Gene expression levels, expressed as "relative fold change", were determined using a method comparable to the 2-ΔΔCt method described by Pfaffl [16], where the point of peak cycling acceleration was extrapolated to represent maximum fold change. JAG1, FUK and PRDM8 were used as normalisation control genes in the calculation of gene expression fold changes. Five negative controls (using DEPC water as a template), and five positive controls (using commercially available Universal RNA as a template) were included as references.

Bioinformatics and statistical analysis of data

Four multi-feature classifiers were used to separate HC versus Mixed Inflammation (MI included both PS and sepsis groups), as well as PS Vs sepsis using the HGU133 Plus 2.0 gene expression data. These classification techniques include Recursive Partitioning, Figueiredo's method, the "least absolute shrinkage and selection operator" or LASSO, and Logistic Regression on Principal Components. In particular, the first three of these four classifiers were applied as they have the capacity to identify small subsets of biomarkers using a high 'throughput' platform. Individual genes were examined using an empirical Bayes adjusted linear model [17], with P-values adjusted for multiple comparisons using Holm's method [18].

In the absence of a formal 'validation set' of samples in which to apply the algorithm created from the 'training set' of data, the Leave-One-Out Cross Validation technique was used. To estimate the error rate using this technique a sample from the original set was removed, the method rebuilt using the same procedure as before (including re-running of the pre-selection step), and this model used to predict the 'left out' sample. This is repeated so that each sample is sequentially left out, and the error rate computed in its absence.

To further validate the microarray data, the SeptiCyte Lab signature was applied to all currently available Gene Expression Omnibus (GEO) HGU133 Plus 2.0 GeneChip data derived from human whole blood leucoctye-based gene expression studies. The GEO database is an international publicly available archive of GeneChip data that can be used in research and development, for interrogation of proprietary gene signatures to support assessments of diagnostic utility. Following a review of this public database, an additional set of controls (n = 164) with no known systemic inflammatory or immunological conditions were added to the microarray study cohort.

For the MT-PCR analyses, a panel of maximally 42 genes (also known as SeptiCyte Lab) was used to generate a diagnostic classifier using a LogitBoost machine learning algorithm [19]. The data were randomly partitioned into a training and validation set. The LogitBoost algorithm was used on the training set, to generate a classifier. The classifier was then applied to the validation set. Posterior probabilities of each condition were obtained for the validation set. These posterior probabilities were used as a diagnostic index, and the diagnostic performance was assessed using a receiver operator characteristics (ROC) curve [20,21]. After the initial area under the ROC curve was calculated the procedure was repeated, such that the data were randomly partitioned 500 times into training and validation sets, and the ROC area calculated for each random partition. The procedure was also conducted to include a random permutation of group labels in the training and validation sets. The distribution of ROC areas was calculated under this permutation scheme.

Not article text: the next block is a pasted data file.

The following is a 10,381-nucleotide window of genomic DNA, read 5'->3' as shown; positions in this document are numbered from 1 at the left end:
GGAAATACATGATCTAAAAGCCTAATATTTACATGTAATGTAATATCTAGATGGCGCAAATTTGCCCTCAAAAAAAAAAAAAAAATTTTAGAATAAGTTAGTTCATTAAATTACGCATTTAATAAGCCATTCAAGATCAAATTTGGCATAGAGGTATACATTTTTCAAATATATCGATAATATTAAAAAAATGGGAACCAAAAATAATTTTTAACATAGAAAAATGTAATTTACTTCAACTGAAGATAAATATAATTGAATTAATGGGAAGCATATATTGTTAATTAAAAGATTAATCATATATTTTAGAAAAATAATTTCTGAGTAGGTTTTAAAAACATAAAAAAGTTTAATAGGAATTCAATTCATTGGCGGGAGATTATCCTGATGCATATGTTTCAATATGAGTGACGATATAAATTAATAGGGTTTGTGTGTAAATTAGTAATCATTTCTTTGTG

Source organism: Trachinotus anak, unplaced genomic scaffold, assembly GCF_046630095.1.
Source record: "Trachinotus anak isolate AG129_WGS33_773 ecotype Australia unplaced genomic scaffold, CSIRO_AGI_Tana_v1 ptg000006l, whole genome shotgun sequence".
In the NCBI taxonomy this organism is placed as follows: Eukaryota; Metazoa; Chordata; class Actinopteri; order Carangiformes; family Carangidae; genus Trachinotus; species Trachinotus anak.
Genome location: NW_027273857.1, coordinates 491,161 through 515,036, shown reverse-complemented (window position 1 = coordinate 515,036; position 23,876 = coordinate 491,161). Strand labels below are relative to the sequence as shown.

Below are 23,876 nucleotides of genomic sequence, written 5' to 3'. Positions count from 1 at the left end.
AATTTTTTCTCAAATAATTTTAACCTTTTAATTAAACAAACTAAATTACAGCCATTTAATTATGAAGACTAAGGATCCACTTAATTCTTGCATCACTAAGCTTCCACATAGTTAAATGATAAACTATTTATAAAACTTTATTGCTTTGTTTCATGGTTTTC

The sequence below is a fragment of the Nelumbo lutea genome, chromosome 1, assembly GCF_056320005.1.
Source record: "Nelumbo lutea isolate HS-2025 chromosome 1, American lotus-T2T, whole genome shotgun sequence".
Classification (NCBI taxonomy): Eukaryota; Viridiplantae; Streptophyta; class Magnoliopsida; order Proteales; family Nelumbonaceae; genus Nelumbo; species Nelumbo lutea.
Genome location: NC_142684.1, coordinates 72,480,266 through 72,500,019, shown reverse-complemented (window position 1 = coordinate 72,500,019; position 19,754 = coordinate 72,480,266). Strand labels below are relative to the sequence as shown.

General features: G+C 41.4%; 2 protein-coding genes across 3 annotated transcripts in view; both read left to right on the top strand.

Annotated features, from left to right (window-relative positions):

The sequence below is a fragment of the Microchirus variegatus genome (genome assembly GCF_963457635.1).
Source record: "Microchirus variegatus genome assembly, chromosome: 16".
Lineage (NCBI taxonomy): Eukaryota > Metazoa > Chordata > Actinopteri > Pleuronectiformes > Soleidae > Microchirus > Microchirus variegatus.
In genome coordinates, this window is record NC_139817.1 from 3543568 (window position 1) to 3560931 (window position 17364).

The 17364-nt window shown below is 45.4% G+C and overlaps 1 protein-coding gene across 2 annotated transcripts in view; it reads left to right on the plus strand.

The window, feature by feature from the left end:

It should be noted that no tabulations of sensitivity or specificity have been provided, since these parameters have meaning only in the context of a well-defined clinical population, where the population has been sampled more extensively than that described in this study. Furthermore, sensitivity and specificity may always be traded, that is, specificity may be increased by reducing sensitivity or vice versa. Thus, meaningful claims about sensitivity and specificity can only be made in late-stage clinical research, when the diagnostic thresholds have been established using large cohorts of blinded samples.

Results and discussion

Pre-clinical research using a novel equine model of sepsis was designed to examine the innate and adaptive immune responses. In brief, endotoxemia and sepsis was induced in a cohort of foals (n = 12) after animals were administered a high carbohydrate diet for 48 hours causing damage to the lining of the intestine and allowing live and dead bacteria to invade the bloodstream, resulting in bacteremia and multiple organ dysfunction. Given recent findings reported by Wade and colleagues [22], where it was demonstrated that 53% of equine chromosomes show conserved synteny to a single human chromosome, this suggests that the horse genome has strong concordance with that of the human and, validates this model as an appropriate one for clinical research and development. Furthermore, based on these pre-clinical findings, a complete clinical research program was developed in order to establish the utility of the biomarkers for the early diagnosis of sepsis (Figure 1).

thumbnailFigure 1. A schematic of SeptiCyte lab development. Summary of the development pathway of the SeptiCyte Lab test from high throughput pre-clinical gene expression interrogation in an equine sepsis model through to clinical evaluation on a more dynamic platform better suited to the assessment of smaller biomarker panels.